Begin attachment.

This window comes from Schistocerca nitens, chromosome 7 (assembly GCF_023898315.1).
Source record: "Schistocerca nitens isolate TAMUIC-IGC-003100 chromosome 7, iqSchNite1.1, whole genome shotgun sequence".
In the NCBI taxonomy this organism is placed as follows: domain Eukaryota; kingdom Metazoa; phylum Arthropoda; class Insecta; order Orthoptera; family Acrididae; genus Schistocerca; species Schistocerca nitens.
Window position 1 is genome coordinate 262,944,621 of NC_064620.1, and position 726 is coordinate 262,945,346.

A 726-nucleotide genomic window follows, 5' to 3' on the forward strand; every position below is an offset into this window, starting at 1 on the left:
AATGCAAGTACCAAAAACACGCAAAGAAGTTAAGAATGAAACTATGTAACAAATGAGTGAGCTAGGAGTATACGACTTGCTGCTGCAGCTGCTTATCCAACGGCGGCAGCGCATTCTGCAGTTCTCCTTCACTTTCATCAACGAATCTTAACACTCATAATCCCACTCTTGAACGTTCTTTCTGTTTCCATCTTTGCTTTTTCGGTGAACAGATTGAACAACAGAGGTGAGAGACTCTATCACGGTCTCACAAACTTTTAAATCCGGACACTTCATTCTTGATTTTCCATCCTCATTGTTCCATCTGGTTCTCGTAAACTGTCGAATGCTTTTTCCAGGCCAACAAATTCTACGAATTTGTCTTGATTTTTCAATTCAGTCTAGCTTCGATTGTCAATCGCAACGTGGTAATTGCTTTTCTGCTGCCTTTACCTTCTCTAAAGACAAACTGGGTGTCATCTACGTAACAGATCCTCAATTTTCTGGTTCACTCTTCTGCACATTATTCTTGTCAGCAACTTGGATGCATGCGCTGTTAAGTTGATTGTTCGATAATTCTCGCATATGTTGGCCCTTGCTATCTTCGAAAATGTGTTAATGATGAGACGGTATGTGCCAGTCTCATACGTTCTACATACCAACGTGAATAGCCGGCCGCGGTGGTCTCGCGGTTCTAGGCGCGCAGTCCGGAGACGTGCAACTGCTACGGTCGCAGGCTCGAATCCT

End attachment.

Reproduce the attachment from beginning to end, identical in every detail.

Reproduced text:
This window comes from Schistocerca nitens, chromosome 7 (assembly GCF_023898315.1).
Source record: "Schistocerca nitens isolate TAMUIC-IGC-003100 chromosome 7, iqSchNite1.1, whole genome shotgun sequence".
In the NCBI taxonomy this organism is placed as follows: domain Eukaryota; kingdom Metazoa; phylum Arthropoda; class Insecta; order Orthoptera; family Acrididae; genus Schistocerca; species Schistocerca nitens.
Window position 1 is genome coordinate 262,944,621 of NC_064620.1, and position 726 is coordinate 262,945,346.

A 726-nucleotide genomic window follows, 5' to 3' on the forward strand; every position below is an offset into this window, starting at 1 on the left:
AATGCAAGTACCAAAAACACGCAAAGAAGTTAAGAATGAAACTATGTAACAAATGAGTGAGCTAGGAGTATACGACTTGCTGCTGCAGCTGCTTATCCAACGGCGGCAGCGCATTCTGCAGTTCTCCTTCACTTTCATCAACGAATCTTAACACTCATAATCCCACTCTTGAACGTTCTTTCTGTTTCCATCTTTGCTTTTTCGGTGAACAGATTGAACAACAGAGGTGAGAGACTCTATCACGGTCTCACAAACTTTTAAATCCGGACACTTCATTCTTGATTTTCCATCCTCATTGTTCCATCTGGTTCTCGTAAACTGTCGAATGCTTTTTCCAGGCCAACAAATTCTACGAATTTGTCTTGATTTTTCAATTCAGTCTAGCTTCGATTGTCAATCGCAACGTGGTAATTGCTTTTCTGCTGCCTTTACCTTCTCTAAAGACAAACTGGGTGTCATCTACGTAACAGATCCTCAATTTTCTGGTTCACTCTTCTGCACATTATTCTTGTCAGCAACTTGGATGCATGCGCTGTTAAGTTGATTGTTCGATAATTCTCGCATATGTTGGCCCTTGCTATCTTCGAAAATGTGTTAATGATGAGACGGTATGTGCCAGTCTCATACGTTCTACATACCAACGTGAATAGCCGGCCGCGGTGGTCTCGCGGTTCTAGGCGCGCAGTCCGGAGACGTGCAACTGCTACGGTCGCAGGCTCGAATCCT